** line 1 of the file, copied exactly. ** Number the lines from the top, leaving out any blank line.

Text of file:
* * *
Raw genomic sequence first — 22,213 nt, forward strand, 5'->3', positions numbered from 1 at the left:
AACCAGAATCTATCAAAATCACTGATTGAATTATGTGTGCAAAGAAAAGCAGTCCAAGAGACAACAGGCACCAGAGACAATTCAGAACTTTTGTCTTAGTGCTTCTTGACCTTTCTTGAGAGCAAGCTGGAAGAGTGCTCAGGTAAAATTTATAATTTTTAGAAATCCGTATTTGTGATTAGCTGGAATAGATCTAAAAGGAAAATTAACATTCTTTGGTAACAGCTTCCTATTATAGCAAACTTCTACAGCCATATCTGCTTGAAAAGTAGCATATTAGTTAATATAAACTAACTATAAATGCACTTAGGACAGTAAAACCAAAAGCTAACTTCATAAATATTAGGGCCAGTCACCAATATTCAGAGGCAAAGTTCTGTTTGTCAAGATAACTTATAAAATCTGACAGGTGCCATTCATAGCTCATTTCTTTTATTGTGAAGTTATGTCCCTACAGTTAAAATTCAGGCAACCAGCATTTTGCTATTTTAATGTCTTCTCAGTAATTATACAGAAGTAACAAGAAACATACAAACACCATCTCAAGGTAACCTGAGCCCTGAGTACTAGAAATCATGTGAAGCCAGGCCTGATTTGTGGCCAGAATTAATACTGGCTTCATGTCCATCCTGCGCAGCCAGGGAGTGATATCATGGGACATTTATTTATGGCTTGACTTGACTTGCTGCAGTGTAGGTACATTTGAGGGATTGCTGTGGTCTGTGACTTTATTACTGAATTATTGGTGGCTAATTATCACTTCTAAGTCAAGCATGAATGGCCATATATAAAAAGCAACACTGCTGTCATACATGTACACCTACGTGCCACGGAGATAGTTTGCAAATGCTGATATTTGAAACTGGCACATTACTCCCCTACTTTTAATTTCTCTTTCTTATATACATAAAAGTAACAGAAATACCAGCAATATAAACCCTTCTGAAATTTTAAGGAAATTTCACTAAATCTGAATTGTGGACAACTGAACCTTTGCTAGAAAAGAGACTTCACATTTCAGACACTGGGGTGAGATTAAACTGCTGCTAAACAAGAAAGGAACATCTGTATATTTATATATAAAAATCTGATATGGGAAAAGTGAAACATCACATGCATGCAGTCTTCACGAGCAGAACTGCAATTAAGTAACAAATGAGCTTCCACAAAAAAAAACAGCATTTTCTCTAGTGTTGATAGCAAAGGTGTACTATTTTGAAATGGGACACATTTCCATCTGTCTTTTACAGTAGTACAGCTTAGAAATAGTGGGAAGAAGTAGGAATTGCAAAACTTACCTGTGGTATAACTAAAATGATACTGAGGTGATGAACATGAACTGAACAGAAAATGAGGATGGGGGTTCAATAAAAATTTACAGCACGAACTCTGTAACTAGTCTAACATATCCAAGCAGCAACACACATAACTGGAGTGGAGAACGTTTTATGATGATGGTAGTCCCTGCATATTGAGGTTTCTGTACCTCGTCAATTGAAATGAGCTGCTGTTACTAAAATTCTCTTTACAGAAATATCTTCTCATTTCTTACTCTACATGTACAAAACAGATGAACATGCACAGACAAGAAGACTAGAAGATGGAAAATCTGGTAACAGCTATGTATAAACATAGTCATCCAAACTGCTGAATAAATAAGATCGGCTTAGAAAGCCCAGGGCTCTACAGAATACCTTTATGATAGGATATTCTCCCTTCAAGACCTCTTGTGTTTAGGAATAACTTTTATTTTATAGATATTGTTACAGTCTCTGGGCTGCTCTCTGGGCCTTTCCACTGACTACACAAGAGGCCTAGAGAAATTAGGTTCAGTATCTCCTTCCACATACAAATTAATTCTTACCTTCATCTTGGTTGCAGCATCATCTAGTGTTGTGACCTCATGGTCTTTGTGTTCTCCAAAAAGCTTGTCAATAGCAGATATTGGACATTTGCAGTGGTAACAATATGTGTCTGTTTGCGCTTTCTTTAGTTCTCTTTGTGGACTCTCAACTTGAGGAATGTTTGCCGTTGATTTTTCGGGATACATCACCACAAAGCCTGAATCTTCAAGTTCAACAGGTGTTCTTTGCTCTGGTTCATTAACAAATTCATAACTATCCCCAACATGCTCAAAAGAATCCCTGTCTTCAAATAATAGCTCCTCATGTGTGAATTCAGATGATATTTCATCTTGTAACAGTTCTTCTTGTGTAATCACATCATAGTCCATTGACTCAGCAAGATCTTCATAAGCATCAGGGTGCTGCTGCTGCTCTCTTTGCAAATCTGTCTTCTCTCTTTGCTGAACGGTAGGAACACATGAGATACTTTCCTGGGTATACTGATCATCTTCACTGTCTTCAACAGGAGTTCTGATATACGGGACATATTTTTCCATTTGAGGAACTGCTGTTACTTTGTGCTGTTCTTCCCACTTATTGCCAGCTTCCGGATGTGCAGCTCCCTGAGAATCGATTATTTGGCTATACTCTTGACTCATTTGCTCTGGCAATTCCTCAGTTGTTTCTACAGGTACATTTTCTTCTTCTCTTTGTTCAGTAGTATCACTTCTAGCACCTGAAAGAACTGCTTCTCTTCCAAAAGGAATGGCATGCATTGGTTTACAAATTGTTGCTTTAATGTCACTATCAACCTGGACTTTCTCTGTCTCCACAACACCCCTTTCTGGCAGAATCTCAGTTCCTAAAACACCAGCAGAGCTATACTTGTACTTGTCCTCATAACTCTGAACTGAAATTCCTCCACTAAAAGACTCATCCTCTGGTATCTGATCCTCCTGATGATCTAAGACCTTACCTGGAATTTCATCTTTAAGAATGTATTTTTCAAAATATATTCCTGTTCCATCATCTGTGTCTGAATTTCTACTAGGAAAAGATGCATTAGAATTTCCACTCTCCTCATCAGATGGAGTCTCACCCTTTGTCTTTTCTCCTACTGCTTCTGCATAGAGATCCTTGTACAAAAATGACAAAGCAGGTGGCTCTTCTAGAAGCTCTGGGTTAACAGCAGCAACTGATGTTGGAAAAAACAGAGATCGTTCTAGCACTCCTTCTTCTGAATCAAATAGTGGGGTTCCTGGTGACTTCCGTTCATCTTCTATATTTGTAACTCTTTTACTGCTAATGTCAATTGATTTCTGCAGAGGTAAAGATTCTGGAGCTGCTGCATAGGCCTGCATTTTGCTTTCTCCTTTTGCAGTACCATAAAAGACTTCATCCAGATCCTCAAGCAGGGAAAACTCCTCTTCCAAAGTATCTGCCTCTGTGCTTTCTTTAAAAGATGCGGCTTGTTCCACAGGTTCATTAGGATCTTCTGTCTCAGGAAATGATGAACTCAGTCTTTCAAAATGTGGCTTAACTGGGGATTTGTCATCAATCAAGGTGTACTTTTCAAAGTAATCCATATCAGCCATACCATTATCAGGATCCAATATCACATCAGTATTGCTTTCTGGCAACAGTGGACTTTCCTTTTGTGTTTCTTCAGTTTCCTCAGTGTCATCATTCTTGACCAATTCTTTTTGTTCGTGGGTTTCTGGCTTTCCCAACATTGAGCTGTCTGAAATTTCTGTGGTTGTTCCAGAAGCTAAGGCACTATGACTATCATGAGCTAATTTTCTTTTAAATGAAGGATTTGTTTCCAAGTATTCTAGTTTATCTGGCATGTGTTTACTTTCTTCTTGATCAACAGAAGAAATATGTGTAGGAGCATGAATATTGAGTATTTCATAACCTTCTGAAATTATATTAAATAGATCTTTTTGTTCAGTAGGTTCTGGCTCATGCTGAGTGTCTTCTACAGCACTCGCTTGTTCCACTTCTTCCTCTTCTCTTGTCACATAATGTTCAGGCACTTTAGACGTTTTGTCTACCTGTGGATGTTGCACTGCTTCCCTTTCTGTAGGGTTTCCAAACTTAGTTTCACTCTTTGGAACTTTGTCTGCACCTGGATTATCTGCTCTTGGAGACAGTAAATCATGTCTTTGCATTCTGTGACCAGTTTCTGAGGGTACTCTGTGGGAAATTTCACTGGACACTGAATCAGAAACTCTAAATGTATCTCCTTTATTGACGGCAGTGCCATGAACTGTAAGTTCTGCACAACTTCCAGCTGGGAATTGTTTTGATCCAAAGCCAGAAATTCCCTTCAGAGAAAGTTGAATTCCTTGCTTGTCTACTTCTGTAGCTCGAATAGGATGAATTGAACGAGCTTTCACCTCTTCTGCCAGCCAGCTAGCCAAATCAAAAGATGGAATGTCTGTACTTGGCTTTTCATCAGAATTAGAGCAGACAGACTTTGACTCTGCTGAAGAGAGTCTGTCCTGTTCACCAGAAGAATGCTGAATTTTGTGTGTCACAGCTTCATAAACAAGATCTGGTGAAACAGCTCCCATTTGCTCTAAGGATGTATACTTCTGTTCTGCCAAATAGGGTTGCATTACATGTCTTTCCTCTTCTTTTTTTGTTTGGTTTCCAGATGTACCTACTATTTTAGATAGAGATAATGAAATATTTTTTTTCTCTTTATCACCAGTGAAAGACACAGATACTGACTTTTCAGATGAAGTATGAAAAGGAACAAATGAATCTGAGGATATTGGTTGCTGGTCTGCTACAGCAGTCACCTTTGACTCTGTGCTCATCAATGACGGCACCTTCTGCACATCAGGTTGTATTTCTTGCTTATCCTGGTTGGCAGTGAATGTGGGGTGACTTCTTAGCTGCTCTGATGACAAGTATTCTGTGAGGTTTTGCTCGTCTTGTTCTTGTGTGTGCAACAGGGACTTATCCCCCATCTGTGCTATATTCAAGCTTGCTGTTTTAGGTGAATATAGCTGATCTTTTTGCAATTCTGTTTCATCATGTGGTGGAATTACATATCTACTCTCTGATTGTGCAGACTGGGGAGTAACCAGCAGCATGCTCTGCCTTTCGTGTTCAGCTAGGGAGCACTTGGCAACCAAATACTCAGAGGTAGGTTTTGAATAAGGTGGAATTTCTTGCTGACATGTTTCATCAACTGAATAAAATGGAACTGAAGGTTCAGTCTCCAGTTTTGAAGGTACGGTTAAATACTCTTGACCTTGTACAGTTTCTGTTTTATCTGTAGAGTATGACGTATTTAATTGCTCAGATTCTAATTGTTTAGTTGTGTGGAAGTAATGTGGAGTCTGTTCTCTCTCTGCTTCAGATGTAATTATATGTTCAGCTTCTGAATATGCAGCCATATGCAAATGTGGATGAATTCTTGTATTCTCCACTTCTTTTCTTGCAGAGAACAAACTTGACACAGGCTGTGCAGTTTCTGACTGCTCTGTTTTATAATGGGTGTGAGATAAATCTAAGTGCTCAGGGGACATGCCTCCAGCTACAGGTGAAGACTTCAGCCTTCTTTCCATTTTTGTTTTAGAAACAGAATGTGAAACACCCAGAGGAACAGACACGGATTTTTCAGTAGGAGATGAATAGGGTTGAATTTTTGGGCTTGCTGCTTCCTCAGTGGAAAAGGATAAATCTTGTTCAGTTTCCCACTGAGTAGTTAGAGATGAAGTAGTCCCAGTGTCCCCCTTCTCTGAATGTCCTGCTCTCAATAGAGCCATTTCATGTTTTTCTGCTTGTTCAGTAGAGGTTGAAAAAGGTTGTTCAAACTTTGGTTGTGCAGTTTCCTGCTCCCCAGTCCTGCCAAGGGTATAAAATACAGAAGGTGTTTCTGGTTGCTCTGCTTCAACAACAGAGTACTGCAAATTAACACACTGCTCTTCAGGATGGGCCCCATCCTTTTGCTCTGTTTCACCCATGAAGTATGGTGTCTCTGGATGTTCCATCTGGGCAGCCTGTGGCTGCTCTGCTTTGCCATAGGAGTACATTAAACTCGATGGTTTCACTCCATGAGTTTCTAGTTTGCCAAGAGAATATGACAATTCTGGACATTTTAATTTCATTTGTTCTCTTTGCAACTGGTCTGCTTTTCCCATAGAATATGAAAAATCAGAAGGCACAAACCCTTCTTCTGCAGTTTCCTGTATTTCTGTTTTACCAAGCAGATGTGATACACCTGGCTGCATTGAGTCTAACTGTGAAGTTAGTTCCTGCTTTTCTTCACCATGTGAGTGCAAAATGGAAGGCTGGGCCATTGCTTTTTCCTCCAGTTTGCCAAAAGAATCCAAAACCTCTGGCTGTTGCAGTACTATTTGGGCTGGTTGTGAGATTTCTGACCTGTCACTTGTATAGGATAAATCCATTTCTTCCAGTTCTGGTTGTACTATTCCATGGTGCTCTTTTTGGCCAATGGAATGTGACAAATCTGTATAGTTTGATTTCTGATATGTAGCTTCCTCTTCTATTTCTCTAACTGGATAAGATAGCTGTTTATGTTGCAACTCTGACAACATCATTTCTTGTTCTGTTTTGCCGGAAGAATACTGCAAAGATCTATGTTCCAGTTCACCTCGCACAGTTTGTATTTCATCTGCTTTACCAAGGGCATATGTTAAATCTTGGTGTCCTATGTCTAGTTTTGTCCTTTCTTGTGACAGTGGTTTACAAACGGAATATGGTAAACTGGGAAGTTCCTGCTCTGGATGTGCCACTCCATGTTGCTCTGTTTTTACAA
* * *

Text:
Raw genomic sequence first — 22,213 nt, forward strand, 5'->3', positions numbered from 1 at the left: